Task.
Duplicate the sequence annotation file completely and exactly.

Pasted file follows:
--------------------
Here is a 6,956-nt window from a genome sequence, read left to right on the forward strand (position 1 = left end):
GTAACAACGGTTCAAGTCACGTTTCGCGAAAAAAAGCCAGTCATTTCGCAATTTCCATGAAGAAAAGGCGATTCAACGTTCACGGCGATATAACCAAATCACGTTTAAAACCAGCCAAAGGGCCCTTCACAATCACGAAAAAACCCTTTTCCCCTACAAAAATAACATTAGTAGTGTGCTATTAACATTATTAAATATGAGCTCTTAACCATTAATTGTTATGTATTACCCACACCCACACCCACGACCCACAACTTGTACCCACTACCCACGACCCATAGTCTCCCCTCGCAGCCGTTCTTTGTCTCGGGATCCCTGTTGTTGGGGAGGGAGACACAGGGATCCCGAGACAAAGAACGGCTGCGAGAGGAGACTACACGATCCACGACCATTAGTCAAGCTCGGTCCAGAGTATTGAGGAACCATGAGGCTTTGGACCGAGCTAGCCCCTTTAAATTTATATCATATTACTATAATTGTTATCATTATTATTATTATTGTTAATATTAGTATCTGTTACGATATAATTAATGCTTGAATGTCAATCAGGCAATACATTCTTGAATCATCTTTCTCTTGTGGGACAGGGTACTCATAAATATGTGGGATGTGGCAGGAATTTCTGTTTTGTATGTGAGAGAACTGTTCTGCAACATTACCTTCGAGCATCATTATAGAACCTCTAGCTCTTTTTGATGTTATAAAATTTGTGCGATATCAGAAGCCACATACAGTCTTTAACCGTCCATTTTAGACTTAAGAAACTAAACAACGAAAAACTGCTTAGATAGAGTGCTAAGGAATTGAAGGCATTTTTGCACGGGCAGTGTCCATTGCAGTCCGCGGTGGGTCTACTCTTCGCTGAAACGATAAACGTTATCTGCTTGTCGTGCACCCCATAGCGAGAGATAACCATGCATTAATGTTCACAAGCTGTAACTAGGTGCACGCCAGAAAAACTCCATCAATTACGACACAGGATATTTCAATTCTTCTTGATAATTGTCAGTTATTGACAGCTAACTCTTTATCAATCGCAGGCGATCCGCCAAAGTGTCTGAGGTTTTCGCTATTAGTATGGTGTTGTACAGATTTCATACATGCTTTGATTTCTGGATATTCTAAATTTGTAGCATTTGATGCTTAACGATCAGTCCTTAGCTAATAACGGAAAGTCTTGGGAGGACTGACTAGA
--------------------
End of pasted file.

Here is a 6,956-nt window from a genome sequence, read left to right on the forward strand (position 1 = left end):
GTAACAACGGTTCAAGTCACGTTTCGCGAAAAAAAGCCAGTCATTTCGCAATTTCCATGAAGAAAAGGCGATTCAACGTTCACGGCGATATAACCAAATCACGTTTAAAACCAGCCAAAGGGCCCTTCACAATCACGAAAAAACCCTTTTCCCCTACAAAAATAACATTAGTAGTGTGCTATTAACATTATTAAATATGAGCTCTTAACCATTAATTGTTATGTATTACCCACACCCACACCCACGACCCACAACTTGTACCCACTACCCACGACCCATAGTCTCCCCTCGCAGCCGTTCTTTGTCTCGGGATCCCTGTTGTTGGGGAGGGAGACACAGGGATCCCGAGACAAAGAACGGCTGCGAGAGGAGACTACACGATCCACGACCATTAGTCAAGCTCGGTCCAGAGTATTGAGGAACCATGAGGCTTTGGACCGAGCTAGCCCCTTTAAATTTATATCATATTACTATAATTGTTATCATTATTATTATTATTGTTAATATTAGTATCTGTTACGATATAATTAATGCTTGAATGTCAATCAGGCAATACATTCTTGAATCATCTTTCTCTTGTGGGACAGGGTACTCATAAATATGTGGGATGTGGCAGGAATTTCTGTTTTGTATGTGAGAGAACTGTTCTGCAACATTACCTTCGAGCATCATTATAGAACCTCTAGCTCTTTTTGATGTTATAAAATTTGTGCGATATCAGAAGCCACATACAGTCTTTAACCGTCCATTTTAGACTTAAGAAACTAAACAACGAAAAACTGCTTAGATAGAGTGCTAAGGAATTGAAGGCATTTTTGCACGGGCAGTGTCCATTGCAGTCCGCGGTGGGTCTACTCTTCGCTGAAACGATAAACGTTATCTGCTTGTCGTGCACCCCATAGCGAGAGATAACCATGCATTAATGTTCACAAGCTGTAACTAGGTGCACGCCAGAAAAACTCCATCAATTACGACACAGGATATTTCAATTCTTCTTGATAATTGTCAGTTATTGACAGCTAACTCTTTATCAATCGCAGGCGATCCGCCAAAGTGTCTGAGGTTTTCGCTATTAGTATGGTGTTGTACAGATTTCATACATGCTTTGATTTCTGGATATTCTAAATTTGTAGCATTTGATGCTTAACGATCAGTCCTTAGCTAATAACGGAAAGTCTTGGGAGGACTGACTAGA